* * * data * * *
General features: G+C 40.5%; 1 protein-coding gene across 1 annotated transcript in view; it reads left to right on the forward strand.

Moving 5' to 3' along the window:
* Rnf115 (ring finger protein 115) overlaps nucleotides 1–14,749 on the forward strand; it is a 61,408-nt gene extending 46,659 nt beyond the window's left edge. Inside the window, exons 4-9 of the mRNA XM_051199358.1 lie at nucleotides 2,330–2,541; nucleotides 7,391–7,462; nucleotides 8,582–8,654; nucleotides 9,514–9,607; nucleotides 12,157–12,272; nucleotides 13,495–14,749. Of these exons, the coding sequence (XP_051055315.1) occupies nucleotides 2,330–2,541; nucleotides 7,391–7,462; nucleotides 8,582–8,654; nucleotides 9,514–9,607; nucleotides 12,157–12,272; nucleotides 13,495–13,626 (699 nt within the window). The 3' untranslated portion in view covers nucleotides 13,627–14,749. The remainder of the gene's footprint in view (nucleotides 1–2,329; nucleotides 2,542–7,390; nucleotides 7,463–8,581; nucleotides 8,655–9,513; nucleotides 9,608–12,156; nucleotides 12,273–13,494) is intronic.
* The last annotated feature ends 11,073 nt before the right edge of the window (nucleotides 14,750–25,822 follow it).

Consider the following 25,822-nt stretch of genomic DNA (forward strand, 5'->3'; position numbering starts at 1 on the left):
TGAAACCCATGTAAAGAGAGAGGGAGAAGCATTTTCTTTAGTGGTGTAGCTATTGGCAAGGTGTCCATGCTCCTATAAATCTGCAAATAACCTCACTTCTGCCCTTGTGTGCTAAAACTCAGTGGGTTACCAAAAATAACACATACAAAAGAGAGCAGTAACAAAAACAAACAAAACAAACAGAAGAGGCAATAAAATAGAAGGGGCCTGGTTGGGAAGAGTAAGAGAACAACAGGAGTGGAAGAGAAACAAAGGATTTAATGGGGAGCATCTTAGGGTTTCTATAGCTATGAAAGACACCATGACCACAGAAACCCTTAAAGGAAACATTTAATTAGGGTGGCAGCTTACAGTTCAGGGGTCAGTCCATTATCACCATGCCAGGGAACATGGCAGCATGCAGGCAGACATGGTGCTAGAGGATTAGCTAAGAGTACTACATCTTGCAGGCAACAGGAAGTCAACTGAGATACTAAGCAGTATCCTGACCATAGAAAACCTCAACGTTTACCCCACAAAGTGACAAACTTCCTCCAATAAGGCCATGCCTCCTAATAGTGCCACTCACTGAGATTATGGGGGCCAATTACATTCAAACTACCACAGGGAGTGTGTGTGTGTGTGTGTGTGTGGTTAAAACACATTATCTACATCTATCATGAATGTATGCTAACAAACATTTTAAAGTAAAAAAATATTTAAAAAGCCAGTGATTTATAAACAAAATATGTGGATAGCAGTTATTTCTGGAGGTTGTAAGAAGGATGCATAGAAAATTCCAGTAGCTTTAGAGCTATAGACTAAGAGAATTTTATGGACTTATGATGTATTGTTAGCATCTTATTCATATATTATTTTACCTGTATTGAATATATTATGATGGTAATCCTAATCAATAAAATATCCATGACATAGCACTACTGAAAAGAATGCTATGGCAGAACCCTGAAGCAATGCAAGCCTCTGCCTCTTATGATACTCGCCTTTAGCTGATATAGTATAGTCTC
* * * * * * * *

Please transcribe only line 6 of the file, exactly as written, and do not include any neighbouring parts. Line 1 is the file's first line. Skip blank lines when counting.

TGAAACCCATGTAAAGAGAGAGGGAGAAGCATTTTCTTTAGTGGTGTAGCTATTGGCAAGGTGTCCATGCTCCTATAAATCTGCAAATAACCTCACTTCTGCCCTTGTGTGCTAAAACTCAGTGGGTTACCAAAAATAACACATACAAAAGAGAGCAGTAACAAAAACAAACAAAACAAACAGAAGAGGCAATAAAATAGAAGGGGCCTGGTTGGGAAGAGTAAGAGAACAACAGGAGTGGAAGAGAAACAAAGGATTTAATGGGGAGCATCTTAGGGTTTCTATAGCTATGAAAGACACCATGACCACAGAAACCCTTAAAGGAAACATTTAATTAGGGTGGCAGCTTACAGTTCAGGGGTCAGTCCATTATCACCATGCCAGGGAACATGGCAGCATGCAGGCAGACATGGTGCTAGAGGATTAGCTAAGAGTACTACATCTTGCAGGCAACAGGAAGTCAACTGAGATACTAAGCAGTATCCTGACCATAGAAAACCTCAACGTTTACCCCACAAAGTGACAAACTTCCTCCAATAAGGCCATGCCTCCTAATAGTGCCACTCACTGAGATTATGGGGGCCAATTACATTCAAACTACCACAGGGAGTGTGTGTGTGTGTGTGTGTGTGGTTAAAACACATTATCTACATCTATCATGAATGTATGCTAACAAACATTTTAAAGTAAAAAAATATTTAAAAAGCCAGTGATTTATAAACAAAATATGTGGATAGCAGTTATTTCTGGAGGTTGTAAGAAGGATGCATAGAAAATTCCAGTAGCTTTAGAGCTATAGACTAAGAGAATTTTATGGACTTATGATGTATTGTTAGCATCTTATTCATATATTATTTTACCTGTATTGAATATATTATGATGGTAATCCTAATCAATAAAATATCCATGACATAGCACTACTGAAAAGAATGCTATGGCAGAACCCTGAAGCAATGCAAGCCTCTGCCTCTTATGATACTCGCCTTTAGCTGATATAGTATAGTCTC